Back in 1993 things were a bit simpler. Corgan hadn't started wearing women's clothes, for one thing, and Smashing Pumpkins were releasing the follow-up to their debut album Gish. And a pretty splendid album it is too. Smashing Pumpkins were, like a lot of other early-1990s bands, bracketed together under the "grunge" banner with Nirvana and others, but this couldn't be more different from Nirvana's primitivism; it's a lavishly produced, layered and overdubbed affair, all the more surprisingly given that it was produced by the same man as Nevermind, Butch Vig.

Corgan's nasal yelp (very much an acquired taste) and buzzy, sludgy guitar sound (rumour has it he re-recorded all his bandmates' guitar and bass parts himself) dominate the first few tracks Cherub Rock, Quiet and Today. The album really gets into its stride with the longer songs that give the band a bit of space to stretch out: songs like Hummer, Soma and Silverfuck. A few lighter acoustic-based numbers like Disarm, Spaceboy and Sweet Sweet aside one could criticise the album for being a bit short on variation, light and shade, etc., but then again you could always pop on a Joni Mitchell album afterwards.

celebrity lookey-likey of the day

Has anyone else noticed how ex-England rugby captain, post-World Cup backstabbing sour-grape merchant and non-cocaine-snuffling non-drug-dealer Lawrence Dallaglio increasingly resembles one of those Easter Island statues (actually they're called moai)? Hmmmm. Just me then.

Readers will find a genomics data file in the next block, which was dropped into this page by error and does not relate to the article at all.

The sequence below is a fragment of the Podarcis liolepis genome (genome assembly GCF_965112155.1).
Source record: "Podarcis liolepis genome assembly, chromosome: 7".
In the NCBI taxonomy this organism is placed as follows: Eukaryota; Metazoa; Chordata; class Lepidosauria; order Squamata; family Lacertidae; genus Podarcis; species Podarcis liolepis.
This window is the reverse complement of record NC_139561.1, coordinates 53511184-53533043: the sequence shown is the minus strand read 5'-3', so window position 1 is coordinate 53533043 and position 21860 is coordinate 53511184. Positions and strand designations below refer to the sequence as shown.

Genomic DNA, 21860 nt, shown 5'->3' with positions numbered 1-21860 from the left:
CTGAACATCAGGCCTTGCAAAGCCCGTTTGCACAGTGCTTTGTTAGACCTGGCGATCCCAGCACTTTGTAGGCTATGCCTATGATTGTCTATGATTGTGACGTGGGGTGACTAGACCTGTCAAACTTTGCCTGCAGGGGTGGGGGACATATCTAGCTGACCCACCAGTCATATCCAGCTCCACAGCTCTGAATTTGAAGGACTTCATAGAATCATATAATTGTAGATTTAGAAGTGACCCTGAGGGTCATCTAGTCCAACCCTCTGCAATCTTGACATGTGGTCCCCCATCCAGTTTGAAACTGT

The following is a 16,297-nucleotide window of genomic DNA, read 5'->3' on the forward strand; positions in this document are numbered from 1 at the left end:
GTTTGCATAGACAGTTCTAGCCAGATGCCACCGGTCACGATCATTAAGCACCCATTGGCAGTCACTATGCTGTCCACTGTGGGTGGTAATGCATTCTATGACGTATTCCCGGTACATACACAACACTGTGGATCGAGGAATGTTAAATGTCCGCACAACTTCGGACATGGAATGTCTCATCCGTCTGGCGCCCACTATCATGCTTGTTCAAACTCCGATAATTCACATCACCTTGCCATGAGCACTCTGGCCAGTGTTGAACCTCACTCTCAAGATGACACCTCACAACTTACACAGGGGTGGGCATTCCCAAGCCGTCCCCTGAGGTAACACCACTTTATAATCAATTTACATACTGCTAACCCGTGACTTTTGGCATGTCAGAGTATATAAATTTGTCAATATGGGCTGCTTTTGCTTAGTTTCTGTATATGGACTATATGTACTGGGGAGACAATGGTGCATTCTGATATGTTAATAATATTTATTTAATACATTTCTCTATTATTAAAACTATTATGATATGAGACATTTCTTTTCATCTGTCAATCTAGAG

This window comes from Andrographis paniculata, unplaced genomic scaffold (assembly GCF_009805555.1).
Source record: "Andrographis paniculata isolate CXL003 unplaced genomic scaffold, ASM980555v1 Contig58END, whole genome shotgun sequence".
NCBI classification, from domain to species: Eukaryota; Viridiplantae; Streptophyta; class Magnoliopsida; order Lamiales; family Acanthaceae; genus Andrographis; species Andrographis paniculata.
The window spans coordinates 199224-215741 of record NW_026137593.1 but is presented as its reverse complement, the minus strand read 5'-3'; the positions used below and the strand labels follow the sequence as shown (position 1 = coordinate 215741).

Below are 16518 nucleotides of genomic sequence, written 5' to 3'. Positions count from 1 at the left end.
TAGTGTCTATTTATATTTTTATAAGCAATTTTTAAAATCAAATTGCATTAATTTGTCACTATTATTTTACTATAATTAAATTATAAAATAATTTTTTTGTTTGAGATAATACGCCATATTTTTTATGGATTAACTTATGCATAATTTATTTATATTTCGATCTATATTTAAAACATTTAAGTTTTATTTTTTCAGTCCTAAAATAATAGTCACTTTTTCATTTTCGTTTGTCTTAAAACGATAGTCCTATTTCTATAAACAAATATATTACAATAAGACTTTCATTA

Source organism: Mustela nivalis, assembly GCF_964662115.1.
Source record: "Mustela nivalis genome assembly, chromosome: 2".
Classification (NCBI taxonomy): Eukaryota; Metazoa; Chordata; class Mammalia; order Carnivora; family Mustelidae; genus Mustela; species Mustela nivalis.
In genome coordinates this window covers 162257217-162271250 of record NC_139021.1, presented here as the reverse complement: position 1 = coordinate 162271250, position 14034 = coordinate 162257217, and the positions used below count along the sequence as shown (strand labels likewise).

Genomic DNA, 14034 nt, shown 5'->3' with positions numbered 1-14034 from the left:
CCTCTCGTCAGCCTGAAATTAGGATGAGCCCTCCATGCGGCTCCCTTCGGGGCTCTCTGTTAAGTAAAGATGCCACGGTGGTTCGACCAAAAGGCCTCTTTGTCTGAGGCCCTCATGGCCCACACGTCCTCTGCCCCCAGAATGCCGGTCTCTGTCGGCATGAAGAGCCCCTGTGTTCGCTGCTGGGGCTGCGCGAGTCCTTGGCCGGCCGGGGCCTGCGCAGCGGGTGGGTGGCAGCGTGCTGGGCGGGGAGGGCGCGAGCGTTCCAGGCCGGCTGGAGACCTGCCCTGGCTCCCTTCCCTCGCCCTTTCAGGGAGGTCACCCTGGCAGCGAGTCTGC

what I did at the weekend

Hazel and I went up to my parents' place for a flying visit at the weekend - one of the few things we did apart from sitting around eating and drinking wine was to go for a short-ish walk around Grosmont, which is here.

Note that this is pronounced Groz-mont, unlike the place of the same name that we visited up in Yorkshire back in August, which is pronounced Groh-mont. You can see why Johnny Foreigner has so much trouble.

Anyway, the main points of interest were: a couple of old ruined farmhouses up on the hillside below the Graig Syfyrddin ridge, various interesting old tractors in advanced states of disrepair, rust and invasion by grass and shrubs (farmers, while theoretically horny-handed sons of the soil with a quasi-mystical empathetic connection to mother nature, are, in reality, scum), and finally Grosmont Castle, which was quite impressive in a completely shot to buggery and ruined kind of way. Some pictures can be found here.

Then it was off to the Angel Inn for some lunch and a couple of very nice pints of Butty Bach from the Wye Valley Brewery. The pub was the subject of a heart-warming rescue from closure by local residents a couple of years ago, and seemed to be doing a roaring trade when we were there. Nice chips, too.

Tuesday, November 06, 2007

formerly known as the Johnny Cyclops bomb

Following my as-yet-unsuccessful attempt to secure the release of the classic Channel 4 sketch comedy series Absolutely on DVD, I hereby submit another classic lost comedy series for your consideration: Whoops Apocalypse. Not the slightly ropey 1986 film, but the brilliant 6-part ITV series from 1982. Never even been repeated, to my knowledge. Criminal. And you can probably buy box sets of Hi-De-Hi, I shouldn't wonder.